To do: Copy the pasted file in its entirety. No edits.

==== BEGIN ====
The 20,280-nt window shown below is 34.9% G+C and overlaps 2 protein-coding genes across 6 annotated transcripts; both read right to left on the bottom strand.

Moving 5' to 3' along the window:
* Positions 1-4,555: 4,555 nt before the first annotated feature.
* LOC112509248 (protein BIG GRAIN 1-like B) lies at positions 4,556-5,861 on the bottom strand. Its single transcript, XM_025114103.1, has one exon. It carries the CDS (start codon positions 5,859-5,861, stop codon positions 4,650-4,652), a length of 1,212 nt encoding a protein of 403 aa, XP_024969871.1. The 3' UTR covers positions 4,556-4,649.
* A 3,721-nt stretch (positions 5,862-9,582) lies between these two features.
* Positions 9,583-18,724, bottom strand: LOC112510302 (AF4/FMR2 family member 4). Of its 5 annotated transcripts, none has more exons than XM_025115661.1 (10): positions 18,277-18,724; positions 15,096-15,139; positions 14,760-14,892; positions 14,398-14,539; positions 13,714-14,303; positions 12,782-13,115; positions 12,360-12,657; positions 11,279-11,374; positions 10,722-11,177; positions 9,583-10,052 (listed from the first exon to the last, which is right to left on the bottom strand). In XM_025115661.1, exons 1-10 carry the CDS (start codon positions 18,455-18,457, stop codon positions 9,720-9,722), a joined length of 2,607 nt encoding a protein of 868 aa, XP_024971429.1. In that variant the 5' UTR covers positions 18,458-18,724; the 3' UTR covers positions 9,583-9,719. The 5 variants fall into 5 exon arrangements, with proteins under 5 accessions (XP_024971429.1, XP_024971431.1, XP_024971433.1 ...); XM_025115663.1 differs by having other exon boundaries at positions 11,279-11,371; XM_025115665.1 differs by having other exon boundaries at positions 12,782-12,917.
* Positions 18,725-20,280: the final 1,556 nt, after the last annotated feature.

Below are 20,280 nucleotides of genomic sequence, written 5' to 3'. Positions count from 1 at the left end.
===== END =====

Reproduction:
The 20,280-nt window shown below is 34.9% G+C and overlaps 2 protein-coding genes across 6 annotated transcripts; both read right to left on the bottom strand.

Moving 5' to 3' along the window:
* Positions 1-4,555: 4,555 nt before the first annotated feature.
* LOC112509248 (protein BIG GRAIN 1-like B) lies at positions 4,556-5,861 on the bottom strand. Its single transcript, XM_025114103.1, has one exon. It carries the CDS (start codon positions 5,859-5,861, stop codon positions 4,650-4,652), a length of 1,212 nt encoding a protein of 403 aa, XP_024969871.1. The 3' UTR covers positions 4,556-4,649.
* A 3,721-nt stretch (positions 5,862-9,582) lies between these two features.
* Positions 9,583-18,724, bottom strand: LOC112510302 (AF4/FMR2 family member 4). Of its 5 annotated transcripts, none has more exons than XM_025115661.1 (10): positions 18,277-18,724; positions 15,096-15,139; positions 14,760-14,892; positions 14,398-14,539; positions 13,714-14,303; positions 12,782-13,115; positions 12,360-12,657; positions 11,279-11,374; positions 10,722-11,177; positions 9,583-10,052 (listed from the first exon to the last, which is right to left on the bottom strand). In XM_025115661.1, exons 1-10 carry the CDS (start codon positions 18,455-18,457, stop codon positions 9,720-9,722), a joined length of 2,607 nt encoding a protein of 868 aa, XP_024971429.1. In that variant the 5' UTR covers positions 18,458-18,724; the 3' UTR covers positions 9,583-9,719. The 5 variants fall into 5 exon arrangements, with proteins under 5 accessions (XP_024971429.1, XP_024971431.1, XP_024971433.1 ...); XM_025115663.1 differs by having other exon boundaries at positions 11,279-11,371; XM_025115665.1 differs by having other exon boundaries at positions 12,782-12,917.
* Positions 18,725-20,280: the final 1,556 nt, after the last annotated feature.

Below are 20,280 nucleotides of genomic sequence, written 5' to 3'. Positions count from 1 at the left end.